Most Read Contributor in United Arab Emirates, March 2017
Question: I am a non-Muslim Asian woman and I
recently gave birth at a hospital. When I tried to get a birth
certificate from the hospital, they asked me to go to court and get
a court order so it can be issued. When I sought clarification,
they said that the period between the date of marriage on my
marriage certificate and the delivery date of my baby was less than
180 days. I explained to them that the marriage certificate was
issued two months after the actual marriage ceremony but they are
demanding that I get the court order, although I'm afraid to go
to court. Is there any alternative to going through this
Answer: If what you are saying regarding your
marriage is true, please note that you have nothing to worry about
in going to court. You have the right to file a case requesting the
court to pass an order allowing you to get the birth certificate,
based on the above facts. It is quite likely that the court will
ask you to produce witnesses (two men or two women and a man) to
testify the exact date and place of your marriage. It is also
advisable that you give the court copies of your application for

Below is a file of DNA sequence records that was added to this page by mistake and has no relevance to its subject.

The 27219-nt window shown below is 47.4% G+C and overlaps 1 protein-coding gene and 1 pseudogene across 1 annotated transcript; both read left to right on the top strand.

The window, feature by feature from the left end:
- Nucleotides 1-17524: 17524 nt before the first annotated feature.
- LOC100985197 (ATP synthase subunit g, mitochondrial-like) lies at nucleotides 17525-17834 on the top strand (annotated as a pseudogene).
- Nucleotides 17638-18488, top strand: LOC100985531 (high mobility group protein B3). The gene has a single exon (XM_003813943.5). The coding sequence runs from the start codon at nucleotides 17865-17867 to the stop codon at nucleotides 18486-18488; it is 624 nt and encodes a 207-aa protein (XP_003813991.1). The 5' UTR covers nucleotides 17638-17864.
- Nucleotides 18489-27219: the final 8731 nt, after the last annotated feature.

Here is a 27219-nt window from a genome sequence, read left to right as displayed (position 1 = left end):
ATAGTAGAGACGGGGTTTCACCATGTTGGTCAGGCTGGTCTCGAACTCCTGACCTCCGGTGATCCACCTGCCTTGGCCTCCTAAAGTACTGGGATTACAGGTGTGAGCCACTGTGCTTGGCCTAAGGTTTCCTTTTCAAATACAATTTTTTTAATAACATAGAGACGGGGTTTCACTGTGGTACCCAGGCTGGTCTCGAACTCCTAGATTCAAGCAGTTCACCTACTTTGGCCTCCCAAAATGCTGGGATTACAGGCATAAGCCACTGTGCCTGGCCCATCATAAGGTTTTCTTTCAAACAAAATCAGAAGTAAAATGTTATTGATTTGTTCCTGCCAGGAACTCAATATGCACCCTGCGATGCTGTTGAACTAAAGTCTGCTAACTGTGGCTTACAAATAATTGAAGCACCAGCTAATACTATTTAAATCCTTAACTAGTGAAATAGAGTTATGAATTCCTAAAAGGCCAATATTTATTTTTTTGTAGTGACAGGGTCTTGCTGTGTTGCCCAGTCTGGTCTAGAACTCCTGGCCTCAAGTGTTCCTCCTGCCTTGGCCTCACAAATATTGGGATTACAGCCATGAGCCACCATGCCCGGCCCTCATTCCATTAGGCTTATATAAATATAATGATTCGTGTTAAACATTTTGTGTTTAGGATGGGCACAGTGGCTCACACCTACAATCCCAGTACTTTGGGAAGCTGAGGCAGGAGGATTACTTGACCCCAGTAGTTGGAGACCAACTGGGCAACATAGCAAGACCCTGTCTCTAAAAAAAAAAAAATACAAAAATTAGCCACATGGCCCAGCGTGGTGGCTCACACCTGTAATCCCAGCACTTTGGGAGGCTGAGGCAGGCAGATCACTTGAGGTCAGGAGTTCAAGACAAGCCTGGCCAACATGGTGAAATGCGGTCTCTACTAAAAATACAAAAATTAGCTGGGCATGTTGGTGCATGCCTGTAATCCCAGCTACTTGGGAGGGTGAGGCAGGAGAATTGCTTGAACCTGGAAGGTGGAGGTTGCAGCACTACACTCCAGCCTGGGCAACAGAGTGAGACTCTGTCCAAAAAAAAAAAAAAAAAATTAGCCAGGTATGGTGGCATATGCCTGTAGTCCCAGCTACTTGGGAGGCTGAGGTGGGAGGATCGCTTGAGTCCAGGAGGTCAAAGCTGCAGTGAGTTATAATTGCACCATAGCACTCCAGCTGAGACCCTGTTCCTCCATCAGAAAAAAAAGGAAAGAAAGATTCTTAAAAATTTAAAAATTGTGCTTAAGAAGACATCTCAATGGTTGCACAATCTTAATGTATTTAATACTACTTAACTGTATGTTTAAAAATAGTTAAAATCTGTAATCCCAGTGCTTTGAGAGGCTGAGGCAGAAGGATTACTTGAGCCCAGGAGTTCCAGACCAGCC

the marriage certificate, along with any other document that can
confirm the date of your marriage ceremony.
Question: I am a Muslim woman and have been
married for two years. My husband and I have a child. Until now, he
has not paid the agreed dowry and refuses to pay this money. Do I
have a right to claim a divorce on this ground?
Answer: As per Article 116/2 of the Federal law
no28 of 2005, the Personal Status Law, you do not have the right to
claim divorce from your husband based on this situation. But you
certainly have the right to claim dowry from your husband based on
the same law, so you should look to start a case to claim it.
Previously published by The National
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guide to the subject matter. Specialist advice should be sought
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In accordance with Article 149, 'the custodian may not take the child for travel outside the state without the written consent of the guardian. If the guardian does not approve, the matter shall be referred to the judge.'
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